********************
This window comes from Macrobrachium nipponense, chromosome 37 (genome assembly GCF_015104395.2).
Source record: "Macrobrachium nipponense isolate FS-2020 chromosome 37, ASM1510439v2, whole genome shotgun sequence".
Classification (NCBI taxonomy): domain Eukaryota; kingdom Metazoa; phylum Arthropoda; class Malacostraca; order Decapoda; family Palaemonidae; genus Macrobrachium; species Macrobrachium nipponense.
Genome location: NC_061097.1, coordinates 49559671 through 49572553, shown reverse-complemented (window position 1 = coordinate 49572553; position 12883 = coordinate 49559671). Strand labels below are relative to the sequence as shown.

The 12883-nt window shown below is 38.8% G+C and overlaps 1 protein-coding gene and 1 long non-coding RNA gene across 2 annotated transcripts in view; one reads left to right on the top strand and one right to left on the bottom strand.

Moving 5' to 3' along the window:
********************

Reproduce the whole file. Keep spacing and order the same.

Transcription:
This window comes from Macrobrachium nipponense, chromosome 37 (genome assembly GCF_015104395.2).
Source record: "Macrobrachium nipponense isolate FS-2020 chromosome 37, ASM1510439v2, whole genome shotgun sequence".
Classification (NCBI taxonomy): domain Eukaryota; kingdom Metazoa; phylum Arthropoda; class Malacostraca; order Decapoda; family Palaemonidae; genus Macrobrachium; species Macrobrachium nipponense.
Genome location: NC_061097.1, coordinates 49559671 through 49572553, shown reverse-complemented (window position 1 = coordinate 49572553; position 12883 = coordinate 49559671). Strand labels below are relative to the sequence as shown.

The 12883-nt window shown below is 38.8% G+C and overlaps 1 protein-coding gene and 1 long non-coding RNA gene across 2 annotated transcripts in view; one reads left to right on the top strand and one right to left on the bottom strand.

Moving 5' to 3' along the window: